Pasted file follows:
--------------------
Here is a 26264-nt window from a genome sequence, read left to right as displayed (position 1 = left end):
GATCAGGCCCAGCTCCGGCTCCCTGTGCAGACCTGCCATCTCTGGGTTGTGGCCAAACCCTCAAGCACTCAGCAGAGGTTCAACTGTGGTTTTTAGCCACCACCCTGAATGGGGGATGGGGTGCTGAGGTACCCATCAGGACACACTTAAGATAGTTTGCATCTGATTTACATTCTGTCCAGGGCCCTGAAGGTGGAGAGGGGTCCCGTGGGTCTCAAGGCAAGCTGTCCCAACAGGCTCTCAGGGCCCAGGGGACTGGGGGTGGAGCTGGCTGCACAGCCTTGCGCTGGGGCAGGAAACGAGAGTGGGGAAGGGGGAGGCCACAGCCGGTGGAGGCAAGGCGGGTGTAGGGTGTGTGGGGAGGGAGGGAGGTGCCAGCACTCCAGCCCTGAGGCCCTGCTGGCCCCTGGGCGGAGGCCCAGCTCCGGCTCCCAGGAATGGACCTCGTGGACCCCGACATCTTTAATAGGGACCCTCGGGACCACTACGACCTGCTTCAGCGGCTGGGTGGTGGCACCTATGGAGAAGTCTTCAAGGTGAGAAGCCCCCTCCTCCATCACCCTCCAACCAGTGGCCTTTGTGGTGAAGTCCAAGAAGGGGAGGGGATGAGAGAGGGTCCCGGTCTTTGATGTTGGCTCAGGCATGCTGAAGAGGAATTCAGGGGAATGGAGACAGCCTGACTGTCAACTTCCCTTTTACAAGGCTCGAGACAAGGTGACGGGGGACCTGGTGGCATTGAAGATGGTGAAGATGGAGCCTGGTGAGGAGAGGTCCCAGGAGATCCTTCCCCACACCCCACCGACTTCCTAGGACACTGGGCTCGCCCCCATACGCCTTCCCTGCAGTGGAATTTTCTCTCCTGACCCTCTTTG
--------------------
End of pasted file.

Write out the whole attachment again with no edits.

Here is a 26264-nt window from a genome sequence, read left to right as displayed (position 1 = left end):
GATCAGGCCCAGCTCCGGCTCCCTGTGCAGACCTGCCATCTCTGGGTTGTGGCCAAACCCTCAAGCACTCAGCAGAGGTTCAACTGTGGTTTTTAGCCACCACCCTGAATGGGGGATGGGGTGCTGAGGTACCCATCAGGACACACTTAAGATAGTTTGCATCTGATTTACATTCTGTCCAGGGCCCTGAAGGTGGAGAGGGGTCCCGTGGGTCTCAAGGCAAGCTGTCCCAACAGGCTCTCAGGGCCCAGGGGACTGGGGGTGGAGCTGGCTGCACAGCCTTGCGCTGGGGCAGGAAACGAGAGTGGGGAAGGGGGAGGCCACAGCCGGTGGAGGCAAGGCGGGTGTAGGGTGTGTGGGGAGGGAGGGAGGTGCCAGCACTCCAGCCCTGAGGCCCTGCTGGCCCCTGGGCGGAGGCCCAGCTCCGGCTCCCAGGAATGGACCTCGTGGACCCCGACATCTTTAATAGGGACCCTCGGGACCACTACGACCTGCTTCAGCGGCTGGGTGGTGGCACCTATGGAGAAGTCTTCAAGGTGAGAAGCCCCCTCCTCCATCACCCTCCAACCAGTGGCCTTTGTGGTGAAGTCCAAGAAGGGGAGGGGATGAGAGAGGGTCCCGGTCTTTGATGTTGGCTCAGGCATGCTGAAGAGGAATTCAGGGGAATGGAGACAGCCTGACTGTCAACTTCCCTTTTACAAGGCTCGAGACAAGGTGACGGGGGACCTGGTGGCATTGAAGATGGTGAAGATGGAGCCTGGTGAGGAGAGGTCCCAGGAGATCCTTCCCCACACCCCACCGACTTCCTAGGACACTGGGCTCGCCCCCATACGCCTTCCCTGCAGTGGAATTTTCTCTCCTGACCCTCTTTG